In 1954, under a six-year grant from the Rockefeller Foundation, Green became director of the Washington History Project, administrated by American University. She married Donald Ross Green. Green died on December 1975 in Annapolis, Maryland at her daughter's home. Green wrote a number of books on the urbanization of the United States, her works on this subject include American Cities in the Growth of the Nation, The Rise of Urban America, The Secret City: A History of Race Relations in the Nation's Capital. Her other works include History of Naugatuck, The Ordnance Department: Planning Munitions for War, Eli Whitney and the Birth of American Technology, Vanguard - A History co-authored with Milton Lomask for NASA, The Church on Lafayette Square: A History of St. Johns Church, Washington D. C. 1815–1970 and Washington: A History of the Capital, 1800–1950. In 1963 she won the Pulitzer Prize for History for Washington and Capital, 1800–1878, she won the Eggleston Prize in History for Holyoke, Massachusetts: A Case History of the Industrial Revolution in America.
She received honorary degrees from Pace College. Constance McLaughlin Green papers, Library of Congress Guide to the Constance M. Green Papers, Special Collections Research Center and Melvin Gelman Library, The George Washington University Constance McLaughlin Green papers, 1954-1959, Smith College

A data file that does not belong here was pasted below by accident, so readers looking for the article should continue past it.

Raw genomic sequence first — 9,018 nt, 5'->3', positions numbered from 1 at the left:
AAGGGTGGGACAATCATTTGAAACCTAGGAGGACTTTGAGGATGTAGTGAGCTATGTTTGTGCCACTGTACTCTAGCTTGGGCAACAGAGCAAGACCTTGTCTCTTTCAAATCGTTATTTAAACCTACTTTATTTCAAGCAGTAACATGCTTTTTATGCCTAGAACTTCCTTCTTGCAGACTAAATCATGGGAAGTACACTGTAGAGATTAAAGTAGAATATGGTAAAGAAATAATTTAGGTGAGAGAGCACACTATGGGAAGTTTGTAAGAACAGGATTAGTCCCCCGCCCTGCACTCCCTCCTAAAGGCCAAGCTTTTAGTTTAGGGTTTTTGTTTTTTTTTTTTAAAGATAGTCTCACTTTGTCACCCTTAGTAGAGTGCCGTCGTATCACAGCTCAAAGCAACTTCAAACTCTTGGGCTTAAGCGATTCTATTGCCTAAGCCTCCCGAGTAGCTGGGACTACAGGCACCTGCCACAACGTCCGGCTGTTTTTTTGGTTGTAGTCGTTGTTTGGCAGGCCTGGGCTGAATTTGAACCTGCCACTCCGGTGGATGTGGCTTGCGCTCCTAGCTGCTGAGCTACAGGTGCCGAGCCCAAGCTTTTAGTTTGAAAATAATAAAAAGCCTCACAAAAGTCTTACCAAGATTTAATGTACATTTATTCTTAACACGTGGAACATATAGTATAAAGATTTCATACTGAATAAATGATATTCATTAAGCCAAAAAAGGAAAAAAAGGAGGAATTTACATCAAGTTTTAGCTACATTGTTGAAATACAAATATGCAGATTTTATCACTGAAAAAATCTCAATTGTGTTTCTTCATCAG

Lisa den Braber is a Dutch Paralympic swimmer. She represented the Netherlands at the 2012 Summer Paralympics in London, United Kingdom and at the 2016 Summer Paralympics in Rio, Brazil. At the 2009 IPC Swimming European Championships she won the gold medal in the women's 100 metre breaststroke SB7 event. At the 2012 Summer Paralympics she won the bronze medal in the women's 100 metre breaststroke SB7 event and at the 2016 Summer Paralympics she won the bronze medal in that event. At the 2013 IPC Swimming World Championships she won the silver medal in the women's 100 metre breaststroke SB7 event. At the 2014 IPC Swimming European Championships she won the bronze medal in the women's 100 metre breaststroke SB7 event and in the women's 400 metre freestyle S8 event. At the 2015 IPC Swimming World Championships she won the silver medal in the women's 100 metre breaststroke SB7 event. Lisa den Braber at the International Paralympic Committee